We have a system that has never failed to get our battalion ready to move on time. Our scheme avoids disturbing and harrassing the troops until it is time to do something. It gives plenty of time to get ready to move, and also to get the orders down to every man. We work it this way. I have a good radio in my peep. After I get my orders at Combat Command Headquarters, and as soon as I leave there, I call in to the battalion, 'Wind up the phonograph, I have a new record to play.' That is the alert, the battalion gets set to move, and the officers and all concerned in the new orders assemble at battalion headquarters and are waiting for me when I get back.


One of the many interesting parts of our visit to COLONEL RINGSOK's battalion was the fine spirit and morale shown, the enthusiastic leadership of officers and men, their cleanliness and their military hearing. COLONEL RINGSOK has three light tanks in his reconnaissance unit. These are not in the Table of Basic Allowances, but he finds them invaluable in reconnaissance. He doesn't go after big game with them, but uses them to fire on good targets if necessary, and in helping with the mission.

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STAFF SERGEANT FRED W. ERDWINS, Headquarters Detachment, 2nd Battalion, 6th Armored Infantry.

I have never seen a man killed in a slit trench, but I did see three men killed who did not start digging as the others did. Entrenching tools are very valuable and almost as necessary as a man's arms.

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PRIVATE BLAIR H. CONARD, 6th Armored Infantry.

In this war there is no front. The enemy may come from the rear as the enemy tanks did to my company. We saw the tanks at the rear, but thought they were our own. One half hour later they moved up and shot hell out of our half-tracks.

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SERGEANT NORMAN ANNENBERG, Battalion Headquarters, 3rd Battalion, 6th Armored Infantry, Maknassy, 5 April 1943.

At Kasserine Pass, I was with the English in the command post of their tank commander. The command post was well located in a draw between two hills. Although the command post was located between two artillery fires — the fire of the enemy on one side and the English fire on the other — none of it came in to us. This was the situation from the latter part of the morning until about 1600 hours. At this time, the English started to build fires for cooking purposes. In addition, the artillery observer and his assistant, who were directing the English fire, came on to the sky line and directed fire from there. It wasn't more than fifteen or twenty minutes before German artillery fire began to land in the command post. As a matter of fact, one shell landed directly in front of the artillery observer and his assistant and killed them.

About February 16th I was a member of Battalion Headquarters, 3rd Battalion, 6th Armored Infantry. Our battalion was part of Combat Command 'C'. On this day we were proceeding across country towards Sidi bou Zid for the purpose of engaging the Germans who were then attacking. At intervals during our journey we were attacked by German planes. There were never more than four planes at one time; usually, only two. Finally towards the late afternoon we neared Sidi bou Zid. The companies of the battalion thereupon commenced to go into position for purposes of the action to follow. By this time German air activity had ceased, so far as we were concerned. Just as the companies finished getting into position, however, a group of at least twenty German planes strafed and bombed us.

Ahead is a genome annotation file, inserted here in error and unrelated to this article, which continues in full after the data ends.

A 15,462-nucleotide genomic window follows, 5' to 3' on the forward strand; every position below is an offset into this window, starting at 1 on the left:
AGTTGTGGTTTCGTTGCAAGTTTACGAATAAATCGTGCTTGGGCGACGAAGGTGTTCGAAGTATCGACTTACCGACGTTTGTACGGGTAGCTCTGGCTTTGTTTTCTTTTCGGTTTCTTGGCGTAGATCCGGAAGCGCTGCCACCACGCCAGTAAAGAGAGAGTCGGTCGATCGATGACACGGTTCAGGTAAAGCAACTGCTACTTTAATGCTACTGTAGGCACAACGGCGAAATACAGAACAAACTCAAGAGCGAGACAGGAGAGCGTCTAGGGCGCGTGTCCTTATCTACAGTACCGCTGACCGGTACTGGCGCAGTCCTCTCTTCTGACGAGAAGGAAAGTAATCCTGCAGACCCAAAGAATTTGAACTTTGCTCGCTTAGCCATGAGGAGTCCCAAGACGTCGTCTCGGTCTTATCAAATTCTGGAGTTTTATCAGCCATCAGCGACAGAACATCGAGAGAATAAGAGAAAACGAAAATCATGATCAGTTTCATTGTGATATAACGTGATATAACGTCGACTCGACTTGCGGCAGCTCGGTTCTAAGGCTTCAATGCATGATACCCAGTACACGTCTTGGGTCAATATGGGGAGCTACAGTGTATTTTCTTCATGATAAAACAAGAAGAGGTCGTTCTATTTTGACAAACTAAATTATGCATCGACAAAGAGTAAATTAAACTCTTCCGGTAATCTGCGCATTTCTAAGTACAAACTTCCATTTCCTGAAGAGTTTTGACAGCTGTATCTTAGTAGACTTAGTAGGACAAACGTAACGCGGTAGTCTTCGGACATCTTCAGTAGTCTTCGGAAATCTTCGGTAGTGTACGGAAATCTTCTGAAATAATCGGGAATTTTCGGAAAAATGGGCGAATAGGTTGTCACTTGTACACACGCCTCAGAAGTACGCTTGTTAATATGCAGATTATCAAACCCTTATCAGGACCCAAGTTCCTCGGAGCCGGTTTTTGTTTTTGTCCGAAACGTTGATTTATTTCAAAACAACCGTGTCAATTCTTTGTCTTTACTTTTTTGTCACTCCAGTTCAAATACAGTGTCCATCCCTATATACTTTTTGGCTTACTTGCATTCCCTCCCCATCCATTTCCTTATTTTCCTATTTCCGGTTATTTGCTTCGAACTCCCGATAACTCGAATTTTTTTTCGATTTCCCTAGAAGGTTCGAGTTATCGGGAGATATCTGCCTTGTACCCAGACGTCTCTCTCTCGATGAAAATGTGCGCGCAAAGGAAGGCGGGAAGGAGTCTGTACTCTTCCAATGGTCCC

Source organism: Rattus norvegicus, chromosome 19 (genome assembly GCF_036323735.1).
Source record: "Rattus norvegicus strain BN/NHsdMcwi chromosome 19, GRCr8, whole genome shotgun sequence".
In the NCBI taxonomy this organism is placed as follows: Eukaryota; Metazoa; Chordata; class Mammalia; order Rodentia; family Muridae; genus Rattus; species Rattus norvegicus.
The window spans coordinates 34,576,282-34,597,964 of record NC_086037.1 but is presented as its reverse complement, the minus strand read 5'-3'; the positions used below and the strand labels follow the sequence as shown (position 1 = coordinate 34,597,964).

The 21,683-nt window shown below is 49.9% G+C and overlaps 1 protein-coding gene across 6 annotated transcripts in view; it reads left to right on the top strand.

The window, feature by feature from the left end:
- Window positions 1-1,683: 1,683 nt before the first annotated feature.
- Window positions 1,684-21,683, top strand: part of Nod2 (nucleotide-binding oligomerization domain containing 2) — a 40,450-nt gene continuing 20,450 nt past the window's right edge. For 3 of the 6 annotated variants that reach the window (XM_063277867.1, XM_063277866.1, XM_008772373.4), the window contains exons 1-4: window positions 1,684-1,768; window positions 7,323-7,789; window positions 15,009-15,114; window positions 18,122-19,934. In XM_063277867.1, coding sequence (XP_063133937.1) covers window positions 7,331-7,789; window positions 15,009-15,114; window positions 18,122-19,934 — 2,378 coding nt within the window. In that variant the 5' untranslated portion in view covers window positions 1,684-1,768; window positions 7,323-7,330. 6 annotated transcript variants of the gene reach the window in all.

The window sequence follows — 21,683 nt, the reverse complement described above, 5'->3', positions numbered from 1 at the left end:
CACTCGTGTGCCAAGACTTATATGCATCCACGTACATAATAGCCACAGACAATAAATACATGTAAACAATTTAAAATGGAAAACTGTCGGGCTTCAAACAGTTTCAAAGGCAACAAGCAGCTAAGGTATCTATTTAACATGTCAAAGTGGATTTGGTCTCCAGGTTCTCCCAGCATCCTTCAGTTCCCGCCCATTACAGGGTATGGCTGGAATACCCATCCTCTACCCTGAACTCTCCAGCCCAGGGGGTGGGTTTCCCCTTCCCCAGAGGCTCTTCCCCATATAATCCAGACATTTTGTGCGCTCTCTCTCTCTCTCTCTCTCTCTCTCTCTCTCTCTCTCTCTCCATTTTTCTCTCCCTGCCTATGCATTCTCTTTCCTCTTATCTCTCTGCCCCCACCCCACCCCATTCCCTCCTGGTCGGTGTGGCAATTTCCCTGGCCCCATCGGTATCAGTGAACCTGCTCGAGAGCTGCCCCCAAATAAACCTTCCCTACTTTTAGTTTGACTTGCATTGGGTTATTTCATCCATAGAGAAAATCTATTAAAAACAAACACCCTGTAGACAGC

About February 18th Combat Command 'C', in particular, was fighting a withdrawing action at Sbeitla. All during this action, the Germans kept sending planes over for the purpose of damaging those units or parts of units which were hampering their advance. During the early part of the afternoon, the Germans commenced to approach Sbeitla in tanks. Our artillery fire, however, began effectively to hamper their approach. Within half an hour German planes had gotten after the artillery.

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LIEUTENANT WILLIAM S. NORMAN, Company "H", 3rd Battalion, 13th Armored Regiment, near Sidi bou Zid, 14 April 1943.

You won't get a Goddam thing done to the tanks unless you do it yourself — and don't delay doing it. Bring lots of brushes to clean the guns.

Our supply of gas and ammunition has been satisfactory, but the supply men never get any sleep.

The most important lesson is not to worry. Respect Jerry, but don't worry.

In platoon tactics dispersion is the most important factor, both on march and in bivouac.

In training, get recruits used to sound of artillery shells. Many men shiver and shake and are terrified of artillery fire. But remember when you hear the 'freight trains' coming, most of them aren't coming anywhere near you.

Don't use machine guns from tanks after dark. They give your position away.

At El Guettar on 7 April 1943 we were given a mission to seek out and destroy ten Jerry tanks in a wadi. Our company had sixteen tanks. On arrival we found only one German soldier and he had no arms. He had been on reconnaissance. I took him and carried him on the back of my tank.

Our secondary mission was to rally at the junction of Gabes-Kebili Road. We started with two platoons in the assaulting line. We didn't know what was ahead. I came over a hill and found a Jerry tank with a gun pointed straight at me at about 40 yards range. For a moment I thought tears were running down my legs. But the tank had been abandoned and didn't fire.

Then came the wildest ride I ever had — 40 miles in six hours. We got another mission, after we joined the British 8th Army, of cutting a column on the Gum Tree Road. So the wild ride continued. They finally started putting artillery on us. Our troops were advancing, but everything was mixed up; tank destroyers, heavies, infantry, peeps, half-tracks, and the combat command commander — but most of the radios were out. We finally got there. We had advanced unopposed across 21 miles of desert. The battalion started with about 40 tanks; when we arrived at the objective only 8 were running. The fall-outs were mechanical failures, clutches, sprocket studs, etc., but we had not had a maintenance halt since March 13th, and this charge was on April 7th. We finally got up and shot hell out of the road. Then we groped our way back to the rallying point, out of gas, ammunition, and hungry as well.